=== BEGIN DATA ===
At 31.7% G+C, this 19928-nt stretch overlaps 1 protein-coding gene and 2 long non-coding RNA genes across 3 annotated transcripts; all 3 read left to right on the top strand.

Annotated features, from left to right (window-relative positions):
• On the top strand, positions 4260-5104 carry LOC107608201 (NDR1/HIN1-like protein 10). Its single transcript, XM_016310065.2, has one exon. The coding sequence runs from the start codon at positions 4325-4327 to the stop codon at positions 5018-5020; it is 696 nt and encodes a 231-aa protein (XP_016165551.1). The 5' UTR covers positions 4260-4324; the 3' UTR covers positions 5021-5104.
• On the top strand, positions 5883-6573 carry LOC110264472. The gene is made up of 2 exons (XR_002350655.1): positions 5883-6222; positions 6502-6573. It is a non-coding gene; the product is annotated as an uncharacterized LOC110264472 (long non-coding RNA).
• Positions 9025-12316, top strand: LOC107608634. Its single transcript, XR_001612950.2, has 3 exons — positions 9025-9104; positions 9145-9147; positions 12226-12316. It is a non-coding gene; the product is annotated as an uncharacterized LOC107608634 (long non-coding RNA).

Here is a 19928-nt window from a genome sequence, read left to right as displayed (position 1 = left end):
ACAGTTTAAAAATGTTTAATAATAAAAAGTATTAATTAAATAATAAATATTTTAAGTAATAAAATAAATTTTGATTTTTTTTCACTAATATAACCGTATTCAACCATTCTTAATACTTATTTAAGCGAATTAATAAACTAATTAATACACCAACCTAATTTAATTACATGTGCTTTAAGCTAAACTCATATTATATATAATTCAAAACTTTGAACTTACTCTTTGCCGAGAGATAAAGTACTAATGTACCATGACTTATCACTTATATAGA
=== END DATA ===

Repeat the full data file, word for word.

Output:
At 31.7% G+C, this 19928-nt stretch overlaps 1 protein-coding gene and 2 long non-coding RNA genes across 3 annotated transcripts; all 3 read left to right on the top strand.

Annotated features, from left to right (window-relative positions):
• On the top strand, positions 4260-5104 carry LOC107608201 (NDR1/HIN1-like protein 10). Its single transcript, XM_016310065.2, has one exon. The coding sequence runs from the start codon at positions 4325-4327 to the stop codon at positions 5018-5020; it is 696 nt and encodes a 231-aa protein (XP_016165551.1). The 5' UTR covers positions 4260-4324; the 3' UTR covers positions 5021-5104.
• On the top strand, positions 5883-6573 carry LOC110264472. The gene is made up of 2 exons (XR_002350655.1): positions 5883-6222; positions 6502-6573. It is a non-coding gene; the product is annotated as an uncharacterized LOC110264472 (long non-coding RNA).
• Positions 9025-12316, top strand: LOC107608634. Its single transcript, XR_001612950.2, has 3 exons — positions 9025-9104; positions 9145-9147; positions 12226-12316. It is a non-coding gene; the product is annotated as an uncharacterized LOC107608634 (long non-coding RNA).

Here is a 19928-nt window from a genome sequence, read left to right as displayed (position 1 = left end):
ACAGTTTAAAAATGTTTAATAATAAAAAGTATTAATTAAATAATAAATATTTTAAGTAATAAAATAAATTTTGATTTTTTTTCACTAATATAACCGTATTCAACCATTCTTAATACTTATTTAAGCGAATTAATAAACTAATTAATACACCAACCTAATTTAATTACATGTGCTTTAAGCTAAACTCATATTATATATAATTCAAAACTTTGAACTTACTCTTTGCCGAGAGATAAAGTACTAATGTACCATGACTTATCACTTATATAGA